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Lesson Recap: Kick Him

Lesson Recap: Kick Him

As always, life with a green horse is full of ups and downs. The end of last week rolled around and Raglan didn’t have a lot of gas left in the tank, so I decided to give him a few days off while I hung out with my comrades at our annual Friendsgiving/Secret Santa party.

Needless to say, when I came back on Monday Raglan was a complete butthead. I put him on the lunge and let him romp around like a loon, tacked him up, lunged him again with the side reins on, and then climbed aboard only to have to cajole him into doing anything that wasn’t sidestepping every time I asked him to go forward, jigging in place instead of trotting like a normal horse, or trying to smash me in the face with his bulbous head. I got nervous, so I got off after only a few minutes of his shenanigans.

Don’t believe his innocent face. Also, look at his cute new coat! πŸ˜ƒ

One of the things I struggle with as a rider is that I usually know what the problem is and how to fix it, but sometimes I lack the courage to really assert myself. Logically I knew the right answer to the majority of our problems was to put more leg on and really drive Raglan forward, but every time I’d go to put leg on he’d suck super back and then I’d grab onto the bit out of insecurity. Terrible horse/rider feedback loop!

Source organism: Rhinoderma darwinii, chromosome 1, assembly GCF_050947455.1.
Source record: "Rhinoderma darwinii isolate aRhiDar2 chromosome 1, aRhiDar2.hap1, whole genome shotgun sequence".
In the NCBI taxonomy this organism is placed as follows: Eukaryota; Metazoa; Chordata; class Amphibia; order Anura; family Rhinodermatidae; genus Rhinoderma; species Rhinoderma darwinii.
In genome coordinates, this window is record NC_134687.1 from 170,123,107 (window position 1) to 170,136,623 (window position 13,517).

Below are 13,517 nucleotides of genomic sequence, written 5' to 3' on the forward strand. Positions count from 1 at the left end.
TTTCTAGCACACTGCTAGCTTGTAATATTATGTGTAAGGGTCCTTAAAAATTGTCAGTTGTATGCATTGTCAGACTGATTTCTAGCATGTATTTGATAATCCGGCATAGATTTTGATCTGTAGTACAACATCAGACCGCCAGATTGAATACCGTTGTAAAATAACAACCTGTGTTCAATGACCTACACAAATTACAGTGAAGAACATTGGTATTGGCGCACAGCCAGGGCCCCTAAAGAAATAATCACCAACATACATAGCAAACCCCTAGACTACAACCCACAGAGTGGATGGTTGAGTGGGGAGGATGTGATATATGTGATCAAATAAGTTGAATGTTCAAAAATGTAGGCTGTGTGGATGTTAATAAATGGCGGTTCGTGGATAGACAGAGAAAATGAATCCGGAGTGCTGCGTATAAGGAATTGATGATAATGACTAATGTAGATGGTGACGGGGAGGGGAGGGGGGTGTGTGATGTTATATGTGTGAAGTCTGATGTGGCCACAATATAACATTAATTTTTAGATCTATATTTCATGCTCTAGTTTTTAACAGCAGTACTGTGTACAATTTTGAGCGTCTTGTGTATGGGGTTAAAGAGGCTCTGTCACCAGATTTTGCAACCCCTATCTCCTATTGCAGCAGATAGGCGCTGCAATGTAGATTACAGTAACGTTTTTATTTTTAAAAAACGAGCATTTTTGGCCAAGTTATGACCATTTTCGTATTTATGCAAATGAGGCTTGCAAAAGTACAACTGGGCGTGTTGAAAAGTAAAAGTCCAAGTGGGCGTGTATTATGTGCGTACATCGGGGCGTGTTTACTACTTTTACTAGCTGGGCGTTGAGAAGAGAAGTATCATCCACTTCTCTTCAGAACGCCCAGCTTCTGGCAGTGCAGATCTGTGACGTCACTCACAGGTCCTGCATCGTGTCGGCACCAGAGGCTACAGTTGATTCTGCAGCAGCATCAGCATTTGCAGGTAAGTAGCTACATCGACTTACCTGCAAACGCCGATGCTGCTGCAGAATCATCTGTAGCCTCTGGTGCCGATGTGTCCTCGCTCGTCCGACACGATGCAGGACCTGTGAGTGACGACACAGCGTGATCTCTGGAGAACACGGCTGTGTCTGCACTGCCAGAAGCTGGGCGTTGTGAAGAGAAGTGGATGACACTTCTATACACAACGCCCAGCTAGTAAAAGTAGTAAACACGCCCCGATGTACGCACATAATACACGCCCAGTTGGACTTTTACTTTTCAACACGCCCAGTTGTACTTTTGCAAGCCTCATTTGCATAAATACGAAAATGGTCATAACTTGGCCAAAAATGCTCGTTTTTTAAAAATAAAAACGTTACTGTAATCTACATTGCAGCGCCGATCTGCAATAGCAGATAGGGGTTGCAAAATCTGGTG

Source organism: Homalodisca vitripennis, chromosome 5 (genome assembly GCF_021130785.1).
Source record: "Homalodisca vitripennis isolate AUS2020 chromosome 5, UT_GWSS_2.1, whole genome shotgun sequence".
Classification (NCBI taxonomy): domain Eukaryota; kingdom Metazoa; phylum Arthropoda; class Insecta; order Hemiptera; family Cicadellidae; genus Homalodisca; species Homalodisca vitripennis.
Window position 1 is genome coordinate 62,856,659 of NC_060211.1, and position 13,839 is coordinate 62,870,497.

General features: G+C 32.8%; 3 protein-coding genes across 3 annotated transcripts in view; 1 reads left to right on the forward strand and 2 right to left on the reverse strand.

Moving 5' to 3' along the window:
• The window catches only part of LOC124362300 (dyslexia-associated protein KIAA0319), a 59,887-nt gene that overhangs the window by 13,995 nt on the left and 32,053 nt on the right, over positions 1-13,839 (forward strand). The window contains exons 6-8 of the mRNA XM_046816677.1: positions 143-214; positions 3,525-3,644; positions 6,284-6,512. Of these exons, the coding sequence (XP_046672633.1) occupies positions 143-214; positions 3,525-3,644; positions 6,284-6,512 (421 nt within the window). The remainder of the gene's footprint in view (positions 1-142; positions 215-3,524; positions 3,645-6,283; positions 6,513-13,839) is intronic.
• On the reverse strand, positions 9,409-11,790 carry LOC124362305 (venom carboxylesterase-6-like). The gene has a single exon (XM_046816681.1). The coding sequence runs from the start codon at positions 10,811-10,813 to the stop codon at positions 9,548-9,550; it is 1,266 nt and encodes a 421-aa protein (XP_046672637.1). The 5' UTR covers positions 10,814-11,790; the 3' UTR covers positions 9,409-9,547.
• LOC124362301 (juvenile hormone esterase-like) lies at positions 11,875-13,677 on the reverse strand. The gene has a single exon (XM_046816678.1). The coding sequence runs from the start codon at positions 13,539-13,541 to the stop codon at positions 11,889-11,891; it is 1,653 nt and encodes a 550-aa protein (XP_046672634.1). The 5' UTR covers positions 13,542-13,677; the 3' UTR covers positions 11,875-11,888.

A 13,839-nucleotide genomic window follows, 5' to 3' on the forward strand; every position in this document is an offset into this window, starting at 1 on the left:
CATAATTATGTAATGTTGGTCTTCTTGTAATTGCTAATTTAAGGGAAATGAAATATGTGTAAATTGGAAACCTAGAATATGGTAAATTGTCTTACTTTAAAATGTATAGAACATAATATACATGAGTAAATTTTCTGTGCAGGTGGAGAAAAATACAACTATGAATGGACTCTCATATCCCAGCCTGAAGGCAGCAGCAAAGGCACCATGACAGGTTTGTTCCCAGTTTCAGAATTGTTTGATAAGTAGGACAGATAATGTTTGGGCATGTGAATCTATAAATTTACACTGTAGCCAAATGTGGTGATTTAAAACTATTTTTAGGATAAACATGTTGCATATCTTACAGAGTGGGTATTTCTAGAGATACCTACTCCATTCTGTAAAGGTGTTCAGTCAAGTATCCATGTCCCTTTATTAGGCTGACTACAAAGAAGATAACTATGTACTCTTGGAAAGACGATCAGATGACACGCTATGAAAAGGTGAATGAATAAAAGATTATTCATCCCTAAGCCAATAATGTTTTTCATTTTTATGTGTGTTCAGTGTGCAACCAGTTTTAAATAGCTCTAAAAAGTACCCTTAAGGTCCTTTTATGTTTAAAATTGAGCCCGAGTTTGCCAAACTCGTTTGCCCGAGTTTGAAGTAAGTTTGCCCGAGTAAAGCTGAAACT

The nice thing about having a lesson with TrainerA is that she tells you to quit sabotaging yourself. πŸ˜…

When my leg goes on he needs to go forward. Period. End of sentence. She didn’t care if his head was in the air or if he coiled up underneath me like a dragon and then trotted off with an irritated shake of his huge head. At one point I dug in with my spurs and he did a bit of a bronc thing (from a stand still, not impressive at all LOL), but TrainerA didn’t give a flying fish. Leg on = horse goes forward.

Once we got the forward figured out, TrainerA coached me through widening my hands out sideways to lighten him up whenever he felt like a freight train. It was awesome to get to show off some of our circles and changes of direction, since I’ve been working hard on his ability to switch the bend of his body and lift up his shoulders through curves. She also taught me a cool new exercise: square turns! We’d ride super deep into a corner, until Raglan’s nose was almost touching the wall, and then pivot (at the trot) and go straight down the next wall. It was amazing how much lighter and more responsive he was after we rode a few squares. He really had to pick his shoulders up and put his weight back on his haunches to make the turns.

so much go, no time to hold still for cute photos